The acting head of the American Society for Reproductive Medicine (ASRM) has said that sex selection of children for non-medical reasons is sometimes acceptable. Responding to an enquiry made by Dr Norbert Gleicher, chairman of the board of the Center for Human Reproduction, acting head Dr John Robertson said that couples could choose the sex of their children by the selection of either male or female embryos during IVF.
Mr Robertson said, following consultation with another ASRM member, that the procedure would be ethical when it was used for what he termed 'gender variety'. This is when couples already have a child or children of a particular sex and wish to balance their family by having a child of the other sex. He said that couples using the 'gender variety' technique would have to be 'fully informed of the risks of the procedure and counselled about having unrealistic expectations about the behaviour of children of the preferred gender'. The ASRM has since put the record straight, saying that Robertson's statement was not official policy. The previous position of the ASRM - which stated in 1999 that gender selection by IVF for non-medical grounds should be discouraged - will stand 'until and unless the entire committee decides otherwise at its next meeting in January'.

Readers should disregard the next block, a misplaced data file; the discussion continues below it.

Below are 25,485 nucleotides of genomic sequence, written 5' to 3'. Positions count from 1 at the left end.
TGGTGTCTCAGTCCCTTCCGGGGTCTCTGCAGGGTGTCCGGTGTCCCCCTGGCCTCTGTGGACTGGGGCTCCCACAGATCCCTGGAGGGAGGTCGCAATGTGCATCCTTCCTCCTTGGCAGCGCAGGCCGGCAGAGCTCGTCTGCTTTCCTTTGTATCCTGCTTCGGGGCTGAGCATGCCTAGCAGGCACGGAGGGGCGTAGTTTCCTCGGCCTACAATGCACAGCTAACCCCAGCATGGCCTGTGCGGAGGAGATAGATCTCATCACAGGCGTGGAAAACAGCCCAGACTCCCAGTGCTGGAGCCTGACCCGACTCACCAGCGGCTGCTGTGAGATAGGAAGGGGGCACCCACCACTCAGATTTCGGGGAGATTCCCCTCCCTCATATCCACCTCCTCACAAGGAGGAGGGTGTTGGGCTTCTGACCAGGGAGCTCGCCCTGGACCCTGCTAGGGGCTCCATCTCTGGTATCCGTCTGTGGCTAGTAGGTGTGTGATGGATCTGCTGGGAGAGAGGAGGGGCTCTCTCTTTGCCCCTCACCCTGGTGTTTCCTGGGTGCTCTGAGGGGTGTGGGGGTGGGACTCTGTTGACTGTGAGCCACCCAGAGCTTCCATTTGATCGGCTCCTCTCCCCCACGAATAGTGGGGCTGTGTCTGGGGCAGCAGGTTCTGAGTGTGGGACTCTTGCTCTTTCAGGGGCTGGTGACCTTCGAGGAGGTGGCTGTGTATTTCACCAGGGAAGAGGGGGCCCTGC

Meanwhile, Canadian authors argue in the journal Fertility and Sterility that public funding for IVF should be available to certain patients. Dr Edward Hughes of McMaster University in Ontario said that 'fertility treatment is a very important component of healthcare, especially for young adults. We are dealing with a problem that affects about ten per cent of young people, damages their health in many ways, and yet the community's response to that is not supportive in terms of funding'. But Hughes and his colleagues do not believe that funding should automatically be extended to everyone wanting IVF, stating that it should take place, as far as possible, on the basis of 'medical necessity'.
Sources and References
Fertility authority OKs sex selection
Public funding for IVF advocated for some patients